My cultural references are fading.
I was reminded of this recently when I had a dream about a bad (evil, not incompetent) scientist who was developing life-like robots with artificial intelligence to commit crimes for him. This would be prime material for a made-for-TV movie or an extended episode of a comedy or crime drama.
In the dream, I became part of the action. It took place on and near the ocean. I was on a boat with Gilligan and The Skipper. I didn’t like that connection, because I figured it meant I had some kind of skill that would be useful for plot gags, but was not smart enough to be a threat to the bad guys.
That is the kind of reference to which I refer. I have been realizing lately that an increasing percentage of the population has no idea who Gilligan or The Skipper are, or any other characters from that era, for that matter.
I love talking to young people those under about age 30. I have discovered that I can regale them with tales of our adventures in the olden days, you know, back before everyone had cell phones and laptops (when a laptop meant the front of your britches, where a cat might curl up for a nap, rather than an electronic device).
They love it when I tell them about some of the programs we watched or about the crazy old ways of doing things.
For example, if we wanted more than one copy of a document, we had to put carbon paper between sheets of paper in our typewriter, and if we made a mistake, we had to use correction tape, and go back and re-type the mistake before typing the correct characters and moving on.
Oh, we do laugh, my young friends and I, when I tell them stories like that. They think I am talking about some kind of black magic, rather than common office supplies.
People younger than a certain age have no idea what one is talking about if one mentions carrying phone change. Some of them have never even seen a phone booth, and have no idea why one would pay to use one.
If you want to really hear a young person howl, tell them about how phones used to have dials. They love that kind of thing.
Young people think it is quaint when you tell them about writing notes.
Back in the ancient times, if we wanted to communicate with a cute girl during class, the only way to send her a text message was to get out a sheet of paper and a pen, write down the message, fold the paper to make it aerodynamic, and throw it to her when the teacher wasn’t looking.
That kind of story is just a stitch to those who have grown up in the age of electronics. It surprises them to learn that we actually had books in school in those days, and the words weren’t written on animal skins or chiseled into rock tablets.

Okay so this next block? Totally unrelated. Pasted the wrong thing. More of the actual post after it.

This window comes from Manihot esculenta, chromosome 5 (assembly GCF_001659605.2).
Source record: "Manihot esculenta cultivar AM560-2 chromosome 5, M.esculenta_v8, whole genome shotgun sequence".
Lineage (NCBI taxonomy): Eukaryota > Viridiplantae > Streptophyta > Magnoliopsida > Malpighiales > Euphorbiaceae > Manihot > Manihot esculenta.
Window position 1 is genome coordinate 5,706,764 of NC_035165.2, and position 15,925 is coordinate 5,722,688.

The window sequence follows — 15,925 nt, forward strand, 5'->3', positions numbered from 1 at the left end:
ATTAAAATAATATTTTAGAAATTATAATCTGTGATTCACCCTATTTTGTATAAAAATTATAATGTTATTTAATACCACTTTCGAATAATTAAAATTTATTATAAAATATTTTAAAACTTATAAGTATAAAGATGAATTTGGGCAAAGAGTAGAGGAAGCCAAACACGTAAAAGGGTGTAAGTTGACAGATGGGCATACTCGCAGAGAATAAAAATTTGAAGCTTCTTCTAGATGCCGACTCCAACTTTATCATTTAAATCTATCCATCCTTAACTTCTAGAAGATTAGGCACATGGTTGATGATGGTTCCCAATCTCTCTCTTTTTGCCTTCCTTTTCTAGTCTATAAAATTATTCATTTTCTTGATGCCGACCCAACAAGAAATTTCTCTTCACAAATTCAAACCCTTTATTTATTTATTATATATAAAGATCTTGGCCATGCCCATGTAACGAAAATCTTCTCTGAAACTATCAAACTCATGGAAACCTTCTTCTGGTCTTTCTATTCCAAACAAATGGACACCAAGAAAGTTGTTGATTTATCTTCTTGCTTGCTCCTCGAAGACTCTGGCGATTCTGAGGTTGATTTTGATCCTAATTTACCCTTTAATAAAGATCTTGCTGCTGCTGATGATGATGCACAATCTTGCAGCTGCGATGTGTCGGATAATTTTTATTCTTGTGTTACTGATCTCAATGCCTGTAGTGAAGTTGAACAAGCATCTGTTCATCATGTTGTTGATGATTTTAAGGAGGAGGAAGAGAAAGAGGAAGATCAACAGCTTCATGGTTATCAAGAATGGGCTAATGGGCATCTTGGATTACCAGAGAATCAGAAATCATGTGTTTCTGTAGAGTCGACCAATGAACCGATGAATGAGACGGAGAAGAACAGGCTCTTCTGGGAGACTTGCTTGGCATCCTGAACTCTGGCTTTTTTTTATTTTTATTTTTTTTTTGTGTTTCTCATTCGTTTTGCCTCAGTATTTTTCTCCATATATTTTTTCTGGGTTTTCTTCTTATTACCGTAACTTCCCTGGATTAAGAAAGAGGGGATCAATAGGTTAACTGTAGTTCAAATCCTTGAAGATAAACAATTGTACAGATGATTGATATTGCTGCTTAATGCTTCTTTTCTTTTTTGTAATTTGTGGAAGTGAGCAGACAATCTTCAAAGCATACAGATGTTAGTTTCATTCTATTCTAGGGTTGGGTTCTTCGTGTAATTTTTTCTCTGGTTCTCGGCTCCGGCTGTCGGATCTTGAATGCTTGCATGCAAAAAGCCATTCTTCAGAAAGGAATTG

There are a lot of things about our school days that young people find entertaining.
They laugh like hyenas when one explains how, if a teacher wanted to show a movie in class, instead of popping in a DVD or streaming it on the computer, they had to wheel in a clunky old projector, feed an actual film through the mechanism, and hope the sound track lined up with the picture. Then, they had to pull down a screen on which to display the film. It was primitive.
There are all sorts of cultural references, from the things we did, to the shows we watched, to the products we used, that are part of our shared cultural experience except that not all members of the population share that same experience.
One has to be increasingly aware of this as one gets older. If one is talking to a younger person and gets a blank stare while one is telling a story, it may mean that another cultural reference has gone straight over the head of the audience, like a flock of geese heading south.
When this happens, one has to patiently go back and explain what one was talking about before moving on.
Of course, that blank stare could mean that the person was listening to his iPod or Bluetooth device, and not paying attention to one at all, in which case the best thing to do is hit him with one’s cane to get his attention.
Getting back to this dream I had, the good guys eventually foiled the bad guys, and the crime spree was neatly resolved in the time allowed.
For those who really don’t know, Gilligan and The Skipper were a couple of inept sailors (that is, they were characters in a television situation comedy) who, along with five other castaways, had to find ways to survive on a tropical island while trying to get back to civilization.
By the way, the first season of that show was filmed in black-and-white. There was actually a time when TVs did not have color pictures. How crazy is that?
It is a wonder we survived.
I suppose I will eventually have to update my cultural references to match my audience, but one thing is clear; like common sense, common knowledge isn’t as common as it used to be.